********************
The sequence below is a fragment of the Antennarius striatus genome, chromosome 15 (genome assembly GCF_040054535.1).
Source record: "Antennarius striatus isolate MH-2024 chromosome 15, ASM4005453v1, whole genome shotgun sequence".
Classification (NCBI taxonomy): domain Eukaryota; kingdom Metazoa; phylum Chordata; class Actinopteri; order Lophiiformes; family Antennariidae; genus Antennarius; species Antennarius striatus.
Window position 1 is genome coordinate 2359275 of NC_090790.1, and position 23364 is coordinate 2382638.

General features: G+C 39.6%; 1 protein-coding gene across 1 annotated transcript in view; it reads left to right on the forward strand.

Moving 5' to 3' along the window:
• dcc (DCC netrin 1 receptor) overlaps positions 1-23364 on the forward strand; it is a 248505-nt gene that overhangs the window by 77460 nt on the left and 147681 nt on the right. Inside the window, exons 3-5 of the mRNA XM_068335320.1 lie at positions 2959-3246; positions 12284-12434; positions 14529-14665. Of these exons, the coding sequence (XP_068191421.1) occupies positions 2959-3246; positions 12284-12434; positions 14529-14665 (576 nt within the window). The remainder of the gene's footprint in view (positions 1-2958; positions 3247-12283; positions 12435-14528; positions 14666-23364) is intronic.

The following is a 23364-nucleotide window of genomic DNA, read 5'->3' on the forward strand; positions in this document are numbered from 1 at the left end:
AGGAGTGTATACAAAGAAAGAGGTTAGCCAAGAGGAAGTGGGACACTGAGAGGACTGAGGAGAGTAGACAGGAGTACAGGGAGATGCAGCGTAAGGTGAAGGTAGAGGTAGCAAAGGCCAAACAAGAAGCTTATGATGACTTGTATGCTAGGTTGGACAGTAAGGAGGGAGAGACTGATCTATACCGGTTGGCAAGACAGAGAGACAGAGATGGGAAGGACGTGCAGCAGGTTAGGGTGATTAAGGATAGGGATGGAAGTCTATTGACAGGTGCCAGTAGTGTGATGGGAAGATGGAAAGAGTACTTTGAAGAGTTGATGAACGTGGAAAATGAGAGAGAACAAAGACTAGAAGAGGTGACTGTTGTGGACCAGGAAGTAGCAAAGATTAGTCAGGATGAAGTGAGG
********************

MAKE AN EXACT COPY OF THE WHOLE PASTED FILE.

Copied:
The sequence below is a fragment of the Antennarius striatus genome, chromosome 15 (genome assembly GCF_040054535.1).
Source record: "Antennarius striatus isolate MH-2024 chromosome 15, ASM4005453v1, whole genome shotgun sequence".
Classification (NCBI taxonomy): domain Eukaryota; kingdom Metazoa; phylum Chordata; class Actinopteri; order Lophiiformes; family Antennariidae; genus Antennarius; species Antennarius striatus.
Window position 1 is genome coordinate 2359275 of NC_090790.1, and position 23364 is coordinate 2382638.

General features: G+C 39.6%; 1 protein-coding gene across 1 annotated transcript in view; it reads left to right on the forward strand.

Moving 5' to 3' along the window:
• dcc (DCC netrin 1 receptor) overlaps positions 1-23364 on the forward strand; it is a 248505-nt gene that overhangs the window by 77460 nt on the left and 147681 nt on the right. Inside the window, exons 3-5 of the mRNA XM_068335320.1 lie at positions 2959-3246; positions 12284-12434; positions 14529-14665. Of these exons, the coding sequence (XP_068191421.1) occupies positions 2959-3246; positions 12284-12434; positions 14529-14665 (576 nt within the window). The remainder of the gene's footprint in view (positions 1-2958; positions 3247-12283; positions 12435-14528; positions 14666-23364) is intronic.

The following is a 23364-nucleotide window of genomic DNA, read 5'->3' on the forward strand; positions in this document are numbered from 1 at the left end:
AGGAGTGTATACAAAGAAAGAGGTTAGCCAAGAGGAAGTGGGACACTGAGAGGACTGAGGAGAGTAGACAGGAGTACAGGGAGATGCAGCGTAAGGTGAAGGTAGAGGTAGCAAAGGCCAAACAAGAAGCTTATGATGACTTGTATGCTAGGTTGGACAGTAAGGAGGGAGAGACTGATCTATACCGGTTGGCAAGACAGAGAGACAGAGATGGGAAGGACGTGCAGCAGGTTAGGGTGATTAAGGATAGGGATGGAAGTCTATTGACAGGTGCCAGTAGTGTGATGGGAAGATGGAAAGAGTACTTTGAAGAGTTGATGAACGTGGAAAATGAGAGAGAACAAAGACTAGAAGAGGTGACTGTTGTGGACCAGGAAGTAGCAAAGATTAGTCAGGATGAAGTGAGG